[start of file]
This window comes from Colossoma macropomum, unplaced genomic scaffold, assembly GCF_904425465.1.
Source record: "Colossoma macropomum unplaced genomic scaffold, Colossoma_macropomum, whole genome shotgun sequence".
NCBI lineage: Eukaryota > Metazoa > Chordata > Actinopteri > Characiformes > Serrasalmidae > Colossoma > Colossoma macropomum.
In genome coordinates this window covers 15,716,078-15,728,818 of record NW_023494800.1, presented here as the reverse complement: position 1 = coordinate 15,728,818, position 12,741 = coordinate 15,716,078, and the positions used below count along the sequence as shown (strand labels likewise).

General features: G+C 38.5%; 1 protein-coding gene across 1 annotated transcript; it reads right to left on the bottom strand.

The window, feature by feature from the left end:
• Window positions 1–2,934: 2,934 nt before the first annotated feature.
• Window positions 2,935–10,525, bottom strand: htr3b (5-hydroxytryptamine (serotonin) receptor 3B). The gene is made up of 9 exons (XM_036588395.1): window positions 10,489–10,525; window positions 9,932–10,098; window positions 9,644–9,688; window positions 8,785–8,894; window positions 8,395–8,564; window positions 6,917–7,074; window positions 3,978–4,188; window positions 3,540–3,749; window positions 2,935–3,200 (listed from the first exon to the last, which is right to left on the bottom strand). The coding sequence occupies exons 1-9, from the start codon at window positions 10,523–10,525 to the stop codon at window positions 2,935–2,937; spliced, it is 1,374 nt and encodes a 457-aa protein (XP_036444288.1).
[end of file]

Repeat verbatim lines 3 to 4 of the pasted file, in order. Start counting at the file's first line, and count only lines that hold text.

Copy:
NCBI lineage: Eukaryota > Metazoa > Chordata > Actinopteri > Characiformes > Serrasalmidae > Colossoma > Colossoma macropomum.
In genome coordinates this window covers 15,716,078-15,728,818 of record NW_023494800.1, presented here as the reverse complement: position 1 = coordinate 15,728,818, position 12,741 = coordinate 15,716,078, and the positions used below count along the sequence as shown (strand labels likewise).